2020-04-11
md
Asynchronous Ping for an ESP8266 Internet Watchdog
<-An ESP8266 Based Router Watchdog

There have been unwarranted reboots of the router by the original router watchdog. The exact source of the problem is not entirely clear. However looking over the code, it struck me that using a blocking (or synchronous) ping library to check the status of the Internet connection was not the proper approach. In this post, I will be presenting an example project that monitors if the Internet can be reached using the AsyncPing library by akaJes. Just about the same code will be used to patch the router watchdog.

The starting point for my example PlatformIO project is the ping_interval.ino example by akaJes. By luck, that sketch does almost the same thing as needed for an Internet watchdog. At regular intervals it sends out 3 pings to 3 sites. These are non-blocking operations; as soon as the ICMP requests are sent, control returns to the normal loop() function without waiting for replies from the pinged sites. When ping replies do come in, program flow is interrupted to report which site replied.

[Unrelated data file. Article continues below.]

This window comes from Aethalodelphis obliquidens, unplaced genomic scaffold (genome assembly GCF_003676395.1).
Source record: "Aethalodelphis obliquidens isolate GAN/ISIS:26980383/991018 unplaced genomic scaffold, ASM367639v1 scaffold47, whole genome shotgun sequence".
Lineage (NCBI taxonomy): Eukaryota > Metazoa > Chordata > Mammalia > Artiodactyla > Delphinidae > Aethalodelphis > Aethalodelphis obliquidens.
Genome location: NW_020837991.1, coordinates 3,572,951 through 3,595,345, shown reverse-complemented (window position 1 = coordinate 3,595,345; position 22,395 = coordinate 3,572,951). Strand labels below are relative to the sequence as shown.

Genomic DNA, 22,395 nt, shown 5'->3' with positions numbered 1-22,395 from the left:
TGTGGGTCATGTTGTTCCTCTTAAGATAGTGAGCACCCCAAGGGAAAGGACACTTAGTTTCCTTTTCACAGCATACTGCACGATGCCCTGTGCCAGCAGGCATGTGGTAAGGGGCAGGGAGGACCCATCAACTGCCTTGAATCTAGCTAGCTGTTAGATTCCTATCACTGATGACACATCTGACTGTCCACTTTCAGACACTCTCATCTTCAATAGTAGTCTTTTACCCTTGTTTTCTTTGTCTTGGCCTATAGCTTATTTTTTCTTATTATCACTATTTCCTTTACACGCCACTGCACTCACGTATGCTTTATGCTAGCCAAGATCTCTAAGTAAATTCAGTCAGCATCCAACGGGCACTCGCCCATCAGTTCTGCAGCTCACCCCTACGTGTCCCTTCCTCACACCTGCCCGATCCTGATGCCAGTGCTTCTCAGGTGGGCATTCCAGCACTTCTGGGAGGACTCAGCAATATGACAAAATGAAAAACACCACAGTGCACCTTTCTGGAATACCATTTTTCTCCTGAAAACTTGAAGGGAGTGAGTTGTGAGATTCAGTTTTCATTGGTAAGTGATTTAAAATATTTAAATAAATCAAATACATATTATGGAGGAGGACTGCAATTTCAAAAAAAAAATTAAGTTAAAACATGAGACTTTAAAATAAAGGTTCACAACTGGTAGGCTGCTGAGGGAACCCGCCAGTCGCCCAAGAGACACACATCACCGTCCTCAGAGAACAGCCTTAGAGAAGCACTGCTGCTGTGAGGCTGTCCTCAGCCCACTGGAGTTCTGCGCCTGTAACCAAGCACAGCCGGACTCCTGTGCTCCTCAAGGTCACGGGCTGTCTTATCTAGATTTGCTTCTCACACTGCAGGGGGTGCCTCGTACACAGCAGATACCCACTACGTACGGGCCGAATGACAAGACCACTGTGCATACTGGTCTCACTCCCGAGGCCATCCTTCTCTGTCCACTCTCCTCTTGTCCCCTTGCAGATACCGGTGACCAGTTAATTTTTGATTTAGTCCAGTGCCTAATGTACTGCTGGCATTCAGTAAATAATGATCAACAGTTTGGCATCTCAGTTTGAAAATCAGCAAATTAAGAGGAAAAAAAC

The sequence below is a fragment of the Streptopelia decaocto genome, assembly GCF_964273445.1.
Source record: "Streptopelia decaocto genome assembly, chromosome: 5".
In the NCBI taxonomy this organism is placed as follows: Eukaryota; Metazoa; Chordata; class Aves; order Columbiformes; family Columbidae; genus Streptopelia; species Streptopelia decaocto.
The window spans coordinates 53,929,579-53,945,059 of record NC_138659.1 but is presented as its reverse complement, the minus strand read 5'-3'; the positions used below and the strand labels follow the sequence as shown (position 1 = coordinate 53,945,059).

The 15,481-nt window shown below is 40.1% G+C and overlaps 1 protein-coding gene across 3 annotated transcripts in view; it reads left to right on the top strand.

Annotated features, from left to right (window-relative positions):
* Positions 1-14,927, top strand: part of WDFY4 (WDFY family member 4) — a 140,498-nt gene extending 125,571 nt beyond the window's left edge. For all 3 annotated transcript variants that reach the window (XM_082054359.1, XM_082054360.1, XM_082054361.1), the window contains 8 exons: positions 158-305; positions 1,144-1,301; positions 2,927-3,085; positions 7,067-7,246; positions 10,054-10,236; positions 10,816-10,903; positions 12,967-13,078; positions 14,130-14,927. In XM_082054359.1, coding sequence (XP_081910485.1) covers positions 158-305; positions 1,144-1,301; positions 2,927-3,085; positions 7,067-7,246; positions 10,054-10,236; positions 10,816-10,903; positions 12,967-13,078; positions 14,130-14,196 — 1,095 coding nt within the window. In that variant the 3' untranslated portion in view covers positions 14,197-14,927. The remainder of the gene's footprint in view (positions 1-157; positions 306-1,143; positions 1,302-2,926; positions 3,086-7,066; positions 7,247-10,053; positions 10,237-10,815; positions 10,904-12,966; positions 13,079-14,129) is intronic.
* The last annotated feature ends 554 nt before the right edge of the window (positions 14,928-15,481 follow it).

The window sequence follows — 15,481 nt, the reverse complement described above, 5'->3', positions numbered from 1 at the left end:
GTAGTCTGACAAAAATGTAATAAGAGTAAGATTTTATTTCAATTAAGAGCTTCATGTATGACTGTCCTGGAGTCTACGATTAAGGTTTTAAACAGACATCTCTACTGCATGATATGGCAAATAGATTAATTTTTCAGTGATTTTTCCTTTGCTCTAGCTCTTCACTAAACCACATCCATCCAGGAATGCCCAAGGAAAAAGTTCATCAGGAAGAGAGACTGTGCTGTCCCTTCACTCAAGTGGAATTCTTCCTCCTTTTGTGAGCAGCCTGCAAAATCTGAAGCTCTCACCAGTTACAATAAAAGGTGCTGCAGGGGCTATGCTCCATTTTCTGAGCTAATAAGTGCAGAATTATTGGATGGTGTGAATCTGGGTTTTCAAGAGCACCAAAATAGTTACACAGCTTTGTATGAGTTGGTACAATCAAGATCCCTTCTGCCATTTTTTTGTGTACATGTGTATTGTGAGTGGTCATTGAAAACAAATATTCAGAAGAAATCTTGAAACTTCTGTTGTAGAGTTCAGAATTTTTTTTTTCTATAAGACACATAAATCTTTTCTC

In the Internet watchdog, only a single ping is sent out at regular intervals. The host or target of the ping request is chosen in round-robin fashion. The absence of a reply from a single target host will not be construed as a network failure. Instead the Internet is deemed down when no reply has been received from any of the target hosts for a specified number of seconds. It seemed like a good idea to collect some statistics about the number of replies compared to the number of ping requests sent out. For debugging and information purposes, a report of these statistics is printed and targets that do not reply reliably are identified.

The example program also includes a user ping function because the router watchdog had such a function mostly for the purpose of debugging and checking that the ping targets were correctly specified.